GO
Loading...

Bidding opens on long-stalled NH Jobs Corps plan

CONCORD, N.H. -- The federal government has begun soliciting bids for the construction of a Jobs Corps Center in Manchester, N.H., three years after the project was stalled by contract language that would have required the facility to be built by union labor.

The residential education and job training complex will serve low-income youth ages 16 to 24, with a focus on homeland security, health care and hospitality jobs. Planning for the center began more than a decade ago but it has been in limbo since 2009, when the bidding process was cancelled.

At issue was a "project labor agreement" included in the bid solicitation that would have required construction contractors to negotiate with union officials, recognize union wages and generally abide by collective bargaining agreements. New Hampshire has the smallest unionized construction workforce in New England, and opponents of the requirement said it would favor out-of-state unionized contractors rather than New Hampshire companies that employ in-state workers.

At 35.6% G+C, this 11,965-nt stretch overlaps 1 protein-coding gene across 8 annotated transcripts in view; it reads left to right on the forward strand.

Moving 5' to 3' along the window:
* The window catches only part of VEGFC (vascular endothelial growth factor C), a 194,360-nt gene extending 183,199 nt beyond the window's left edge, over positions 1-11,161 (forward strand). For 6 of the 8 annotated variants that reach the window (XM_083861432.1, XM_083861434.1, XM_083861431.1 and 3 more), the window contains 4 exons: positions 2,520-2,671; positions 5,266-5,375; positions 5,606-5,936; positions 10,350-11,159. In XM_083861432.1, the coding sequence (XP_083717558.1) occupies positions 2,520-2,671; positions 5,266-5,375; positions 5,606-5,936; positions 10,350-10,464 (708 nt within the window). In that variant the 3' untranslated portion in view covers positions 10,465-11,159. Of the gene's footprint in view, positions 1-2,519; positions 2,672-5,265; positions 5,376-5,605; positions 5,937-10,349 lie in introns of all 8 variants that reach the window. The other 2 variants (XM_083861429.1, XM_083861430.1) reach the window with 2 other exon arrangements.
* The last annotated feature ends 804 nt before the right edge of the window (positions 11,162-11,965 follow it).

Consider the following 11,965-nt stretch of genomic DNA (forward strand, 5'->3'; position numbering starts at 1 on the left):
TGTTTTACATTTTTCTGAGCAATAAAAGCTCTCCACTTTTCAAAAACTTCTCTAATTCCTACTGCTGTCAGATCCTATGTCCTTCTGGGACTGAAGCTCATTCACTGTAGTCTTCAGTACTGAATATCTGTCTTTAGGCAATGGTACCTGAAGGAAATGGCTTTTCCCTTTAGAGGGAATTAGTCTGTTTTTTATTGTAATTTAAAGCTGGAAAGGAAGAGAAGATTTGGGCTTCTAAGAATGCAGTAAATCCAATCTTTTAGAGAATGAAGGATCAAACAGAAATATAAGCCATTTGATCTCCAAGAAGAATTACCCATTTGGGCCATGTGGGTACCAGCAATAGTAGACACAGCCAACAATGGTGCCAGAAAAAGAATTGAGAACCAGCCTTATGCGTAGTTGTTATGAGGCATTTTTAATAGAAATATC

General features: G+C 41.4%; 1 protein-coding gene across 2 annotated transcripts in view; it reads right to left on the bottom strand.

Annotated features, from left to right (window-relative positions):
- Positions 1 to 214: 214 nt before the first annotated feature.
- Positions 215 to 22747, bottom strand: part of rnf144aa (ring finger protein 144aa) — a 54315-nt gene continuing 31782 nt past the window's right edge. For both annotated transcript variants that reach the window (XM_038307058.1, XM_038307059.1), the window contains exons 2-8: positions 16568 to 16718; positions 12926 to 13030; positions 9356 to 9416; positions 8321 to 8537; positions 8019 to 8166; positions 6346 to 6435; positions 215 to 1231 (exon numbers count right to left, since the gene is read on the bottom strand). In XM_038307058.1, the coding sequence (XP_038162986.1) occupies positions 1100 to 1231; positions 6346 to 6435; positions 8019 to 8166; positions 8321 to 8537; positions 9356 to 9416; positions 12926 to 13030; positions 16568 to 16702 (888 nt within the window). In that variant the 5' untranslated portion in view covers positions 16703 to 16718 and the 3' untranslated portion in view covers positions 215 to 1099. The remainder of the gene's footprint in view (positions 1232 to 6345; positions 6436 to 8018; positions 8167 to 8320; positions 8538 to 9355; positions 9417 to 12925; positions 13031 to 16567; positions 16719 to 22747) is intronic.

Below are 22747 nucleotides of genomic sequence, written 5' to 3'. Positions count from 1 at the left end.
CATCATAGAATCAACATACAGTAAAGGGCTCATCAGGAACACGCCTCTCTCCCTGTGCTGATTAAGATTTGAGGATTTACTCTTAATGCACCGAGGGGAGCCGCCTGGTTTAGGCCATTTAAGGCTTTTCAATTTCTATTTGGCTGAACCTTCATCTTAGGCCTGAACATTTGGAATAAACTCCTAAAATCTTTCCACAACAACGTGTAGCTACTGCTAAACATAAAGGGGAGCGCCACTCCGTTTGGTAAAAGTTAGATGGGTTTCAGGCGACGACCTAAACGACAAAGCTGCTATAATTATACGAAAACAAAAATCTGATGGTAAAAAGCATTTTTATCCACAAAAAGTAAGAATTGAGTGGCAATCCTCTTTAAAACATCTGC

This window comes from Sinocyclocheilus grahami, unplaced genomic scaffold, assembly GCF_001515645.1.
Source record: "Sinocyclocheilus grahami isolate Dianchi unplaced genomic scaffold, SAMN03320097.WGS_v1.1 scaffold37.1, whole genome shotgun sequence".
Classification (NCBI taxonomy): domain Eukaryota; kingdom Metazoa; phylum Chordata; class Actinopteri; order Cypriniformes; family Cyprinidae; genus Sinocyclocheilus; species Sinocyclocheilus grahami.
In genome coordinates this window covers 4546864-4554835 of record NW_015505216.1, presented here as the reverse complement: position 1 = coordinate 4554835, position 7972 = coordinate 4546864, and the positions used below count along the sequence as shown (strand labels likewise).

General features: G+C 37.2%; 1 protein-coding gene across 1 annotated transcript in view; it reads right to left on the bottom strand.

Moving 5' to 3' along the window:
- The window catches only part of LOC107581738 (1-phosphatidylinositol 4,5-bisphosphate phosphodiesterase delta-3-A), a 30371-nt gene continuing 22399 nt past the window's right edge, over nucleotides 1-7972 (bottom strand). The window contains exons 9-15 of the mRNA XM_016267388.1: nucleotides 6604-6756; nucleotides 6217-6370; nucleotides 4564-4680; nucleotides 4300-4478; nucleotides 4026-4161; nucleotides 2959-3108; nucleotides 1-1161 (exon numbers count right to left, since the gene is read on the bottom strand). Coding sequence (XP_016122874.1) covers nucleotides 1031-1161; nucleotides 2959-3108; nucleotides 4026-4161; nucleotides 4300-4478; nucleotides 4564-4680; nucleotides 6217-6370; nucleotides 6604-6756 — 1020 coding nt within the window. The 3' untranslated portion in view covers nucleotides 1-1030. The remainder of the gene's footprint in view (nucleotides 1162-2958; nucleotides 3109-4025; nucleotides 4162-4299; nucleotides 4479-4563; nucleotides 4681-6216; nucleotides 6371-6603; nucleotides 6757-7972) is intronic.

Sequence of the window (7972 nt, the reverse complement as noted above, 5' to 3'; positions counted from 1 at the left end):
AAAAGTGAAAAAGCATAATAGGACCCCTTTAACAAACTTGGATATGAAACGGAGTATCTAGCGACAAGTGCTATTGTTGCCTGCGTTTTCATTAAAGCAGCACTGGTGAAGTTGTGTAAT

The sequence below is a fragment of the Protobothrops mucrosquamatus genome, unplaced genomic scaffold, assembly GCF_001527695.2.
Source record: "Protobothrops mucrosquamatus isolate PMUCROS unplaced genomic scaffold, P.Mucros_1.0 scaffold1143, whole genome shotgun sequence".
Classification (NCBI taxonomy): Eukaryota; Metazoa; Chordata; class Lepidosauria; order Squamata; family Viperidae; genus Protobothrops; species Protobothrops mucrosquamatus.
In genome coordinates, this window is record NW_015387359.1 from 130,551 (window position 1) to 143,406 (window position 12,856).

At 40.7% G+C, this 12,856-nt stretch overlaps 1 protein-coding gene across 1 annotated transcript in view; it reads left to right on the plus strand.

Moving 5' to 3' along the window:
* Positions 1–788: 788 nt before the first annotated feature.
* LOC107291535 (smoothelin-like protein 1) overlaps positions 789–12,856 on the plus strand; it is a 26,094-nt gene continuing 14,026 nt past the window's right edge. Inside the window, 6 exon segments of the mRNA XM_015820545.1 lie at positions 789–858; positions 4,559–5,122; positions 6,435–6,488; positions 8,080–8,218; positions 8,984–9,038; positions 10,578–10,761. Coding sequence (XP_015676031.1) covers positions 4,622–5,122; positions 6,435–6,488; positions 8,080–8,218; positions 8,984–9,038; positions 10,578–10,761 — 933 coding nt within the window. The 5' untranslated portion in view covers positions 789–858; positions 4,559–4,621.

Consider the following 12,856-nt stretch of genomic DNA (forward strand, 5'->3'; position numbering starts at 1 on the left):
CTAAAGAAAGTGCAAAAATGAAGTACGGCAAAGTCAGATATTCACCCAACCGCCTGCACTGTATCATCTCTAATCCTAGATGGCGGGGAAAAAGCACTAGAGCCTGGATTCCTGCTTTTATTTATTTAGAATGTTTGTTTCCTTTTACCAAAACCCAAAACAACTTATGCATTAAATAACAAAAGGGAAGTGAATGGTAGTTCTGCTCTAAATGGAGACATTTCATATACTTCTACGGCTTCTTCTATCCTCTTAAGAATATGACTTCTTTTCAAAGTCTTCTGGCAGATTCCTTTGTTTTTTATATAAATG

On Thursday, the U.S. Department of Labor re-issued its solicitation for bids without the labor agreement. The latest development was announced by Republican Sen. Kelly Ayotte, who pushed the labor department to drop the requirement, and Democratic Sen. Jeanne Shaheen, who was governor when she first submitted a proposal for the center.

As governor, Shaheen created the state's first economic development plan, and one of its key recommendations was pursuing a Jobs Corps Center. Through the Workforce Opportunity Council, the state submitted a proposal to the labor department in 2001.

Ayotte's involvement was more recent. She raised concerns last year that project labor agreements could drive up construction costs, wrote to the president about it in February and questioned labor officials at a Senate committee hearing in April.

"Federal rules shouldn't force local workers to sit on the sidelines," she said in a statement. "Removing this requirement will help level the playing field for New Hampshire contractors who want to bid for the work."

According to the labor department's request for bids, the Jobs Corps complex will include a welcome center, an administrative/wellness building, a student services center, an educational/vocational building, a kitchen and cafeteria, two dormitories and a gymnasium. The cost has been estimated at $35 million.

There are 125 such centers nationwide. New Hampshire and Wyoming are the only two states that don't have them.